BRITAIN’S leading animal welfare charity is being so badly governed it is damaging public confidence, an official watchdog has said.
The Royal Society for the Prevention of Cruelty to Animals now faces “further regulatory action” which could include the imposition of new management after a damming report by the Charity Commission.
The intervention by the Commission came after the sudden departure of Jeremy Cooper, the RSPCA’s chief executive, after just over a year, plunging the charity into disarray.
He is understood to have clashed with more militant members of the RSPCA’s 25-strong governing council over his more softly-softly approach.
He wanted a less adversarial style and had apologised for the aggressive tactics of previous management.
Mr Cooper, a moderniser, was appointed to the £150,000-a year post last April, promising reforms after a barrage of criticism.
A 20-page internal report into the RSPCA has made a series of recommendations, with sources saying it has highlighted serious failings in the governance of the £140m-a-year charity.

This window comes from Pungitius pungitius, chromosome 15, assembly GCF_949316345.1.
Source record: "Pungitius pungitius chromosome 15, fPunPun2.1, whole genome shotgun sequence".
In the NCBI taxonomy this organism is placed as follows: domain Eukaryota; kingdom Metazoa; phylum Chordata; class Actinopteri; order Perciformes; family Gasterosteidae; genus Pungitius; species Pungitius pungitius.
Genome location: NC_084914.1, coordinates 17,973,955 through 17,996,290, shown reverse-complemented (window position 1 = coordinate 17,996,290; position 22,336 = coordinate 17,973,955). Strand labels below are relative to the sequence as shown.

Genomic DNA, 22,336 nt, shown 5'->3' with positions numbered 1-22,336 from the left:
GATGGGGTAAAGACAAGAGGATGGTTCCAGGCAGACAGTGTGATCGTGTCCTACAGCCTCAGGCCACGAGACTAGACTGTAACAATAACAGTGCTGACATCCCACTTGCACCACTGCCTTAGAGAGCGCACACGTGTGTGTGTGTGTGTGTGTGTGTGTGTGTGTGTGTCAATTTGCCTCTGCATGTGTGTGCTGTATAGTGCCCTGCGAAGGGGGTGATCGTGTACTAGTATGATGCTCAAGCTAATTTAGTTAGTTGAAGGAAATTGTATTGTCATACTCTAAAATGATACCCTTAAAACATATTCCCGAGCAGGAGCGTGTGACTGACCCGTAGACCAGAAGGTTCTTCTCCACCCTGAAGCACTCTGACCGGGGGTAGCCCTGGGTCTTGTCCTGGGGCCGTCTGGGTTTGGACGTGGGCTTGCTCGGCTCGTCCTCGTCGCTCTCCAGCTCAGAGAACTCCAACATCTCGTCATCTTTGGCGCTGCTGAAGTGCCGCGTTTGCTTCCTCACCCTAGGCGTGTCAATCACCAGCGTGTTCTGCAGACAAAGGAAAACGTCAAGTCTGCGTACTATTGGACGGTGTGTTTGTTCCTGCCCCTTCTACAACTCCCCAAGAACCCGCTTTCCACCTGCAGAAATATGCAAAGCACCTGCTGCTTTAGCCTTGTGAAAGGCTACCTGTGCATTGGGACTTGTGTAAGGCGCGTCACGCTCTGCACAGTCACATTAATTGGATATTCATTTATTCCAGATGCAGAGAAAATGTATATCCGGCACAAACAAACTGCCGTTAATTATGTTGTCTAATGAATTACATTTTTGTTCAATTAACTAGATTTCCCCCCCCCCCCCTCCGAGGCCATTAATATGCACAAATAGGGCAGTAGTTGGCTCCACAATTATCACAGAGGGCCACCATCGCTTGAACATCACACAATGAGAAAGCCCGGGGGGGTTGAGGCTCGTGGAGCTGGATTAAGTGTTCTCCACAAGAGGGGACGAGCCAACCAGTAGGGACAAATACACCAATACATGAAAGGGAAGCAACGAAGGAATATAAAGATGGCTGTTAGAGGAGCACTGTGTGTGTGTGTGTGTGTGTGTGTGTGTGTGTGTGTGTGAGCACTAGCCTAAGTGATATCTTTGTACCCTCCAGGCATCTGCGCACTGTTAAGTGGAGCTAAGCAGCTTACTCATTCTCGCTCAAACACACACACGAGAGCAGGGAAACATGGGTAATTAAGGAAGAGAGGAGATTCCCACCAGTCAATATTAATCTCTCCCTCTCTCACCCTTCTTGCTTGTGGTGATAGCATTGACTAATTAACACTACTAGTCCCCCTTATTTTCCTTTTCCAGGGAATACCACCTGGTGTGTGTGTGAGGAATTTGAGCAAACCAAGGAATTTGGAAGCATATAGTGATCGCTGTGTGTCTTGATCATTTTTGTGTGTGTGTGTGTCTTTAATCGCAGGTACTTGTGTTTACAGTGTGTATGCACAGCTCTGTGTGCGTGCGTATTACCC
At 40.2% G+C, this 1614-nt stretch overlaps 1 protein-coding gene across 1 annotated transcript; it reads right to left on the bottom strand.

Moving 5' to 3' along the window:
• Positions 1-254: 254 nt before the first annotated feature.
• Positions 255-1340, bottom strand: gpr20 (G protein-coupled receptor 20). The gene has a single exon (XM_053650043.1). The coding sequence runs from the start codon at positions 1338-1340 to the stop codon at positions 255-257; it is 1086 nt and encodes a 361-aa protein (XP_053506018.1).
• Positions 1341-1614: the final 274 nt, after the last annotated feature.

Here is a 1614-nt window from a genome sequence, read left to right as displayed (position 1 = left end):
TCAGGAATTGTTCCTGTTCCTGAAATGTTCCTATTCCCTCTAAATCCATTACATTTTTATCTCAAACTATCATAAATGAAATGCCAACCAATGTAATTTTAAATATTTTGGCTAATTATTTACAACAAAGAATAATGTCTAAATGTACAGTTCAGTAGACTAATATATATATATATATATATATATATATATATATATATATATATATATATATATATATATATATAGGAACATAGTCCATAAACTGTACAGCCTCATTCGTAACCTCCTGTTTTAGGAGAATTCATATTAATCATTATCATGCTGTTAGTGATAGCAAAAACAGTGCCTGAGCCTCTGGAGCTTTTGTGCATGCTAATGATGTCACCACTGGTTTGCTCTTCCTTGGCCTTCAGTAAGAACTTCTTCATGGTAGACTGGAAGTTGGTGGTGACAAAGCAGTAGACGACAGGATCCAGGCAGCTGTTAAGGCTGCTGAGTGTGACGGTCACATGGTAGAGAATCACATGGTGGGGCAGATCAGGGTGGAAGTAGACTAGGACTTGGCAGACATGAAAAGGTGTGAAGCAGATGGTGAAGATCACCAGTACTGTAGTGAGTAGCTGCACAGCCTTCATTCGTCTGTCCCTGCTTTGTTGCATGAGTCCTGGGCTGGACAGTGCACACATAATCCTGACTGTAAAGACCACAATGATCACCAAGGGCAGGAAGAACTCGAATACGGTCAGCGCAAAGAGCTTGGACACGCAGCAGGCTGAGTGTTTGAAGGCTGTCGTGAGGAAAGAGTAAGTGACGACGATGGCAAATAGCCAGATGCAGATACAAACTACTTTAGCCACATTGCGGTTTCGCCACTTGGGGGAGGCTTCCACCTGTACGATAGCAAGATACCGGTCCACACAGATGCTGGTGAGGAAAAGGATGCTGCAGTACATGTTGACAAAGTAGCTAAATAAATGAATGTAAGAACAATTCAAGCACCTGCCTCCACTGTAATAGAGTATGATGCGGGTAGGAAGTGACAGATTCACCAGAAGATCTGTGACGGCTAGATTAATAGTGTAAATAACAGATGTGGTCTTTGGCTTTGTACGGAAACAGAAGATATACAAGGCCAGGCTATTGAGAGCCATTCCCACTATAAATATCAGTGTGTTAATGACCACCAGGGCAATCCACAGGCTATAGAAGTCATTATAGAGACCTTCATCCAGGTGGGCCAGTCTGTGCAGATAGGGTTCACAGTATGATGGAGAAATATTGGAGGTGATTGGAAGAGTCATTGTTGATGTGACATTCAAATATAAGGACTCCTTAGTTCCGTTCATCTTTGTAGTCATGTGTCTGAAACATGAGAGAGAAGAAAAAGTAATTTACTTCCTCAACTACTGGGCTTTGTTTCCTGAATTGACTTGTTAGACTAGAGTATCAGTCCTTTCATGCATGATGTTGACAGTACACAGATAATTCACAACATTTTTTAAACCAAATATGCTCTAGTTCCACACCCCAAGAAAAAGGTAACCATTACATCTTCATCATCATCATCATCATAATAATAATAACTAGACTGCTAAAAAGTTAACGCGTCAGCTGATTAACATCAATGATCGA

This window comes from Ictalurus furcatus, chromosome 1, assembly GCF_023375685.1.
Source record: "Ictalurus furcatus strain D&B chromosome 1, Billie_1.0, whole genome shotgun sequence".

In a statement the Charity Commission said: “The governance of the RSPCA remains below that which we expect in a modern charity and we are concerned about the impact on public confidence.”
It added: “We will consider what further regulatory action may be required should improvements not be made with the necessary urgency.”
The Charity Commission could appoint an interim manager to run the charity if changes are not made.
Mr Cooper quit the charity suddenly without working out his notice period, according to sources.
One source claimed he had been asked to leave “immediately”.
Bill Oddie, the RSPCA’s vice president and former BBC wildlife presenter, admitted Mr Cooper’s departure did not look good for the charity and described the ruling council as “unwieldy”.
Penny Little, a prominent RSPCA member who began a petition to have Mr Cooper removed from his post a year ago, said: “When you have a chief executive come in and make the comments he did at the time you could be forgiven for thinking he had been allowed to be intimidated.”
The RSPCA said it was “working closely” with the Charity Commission.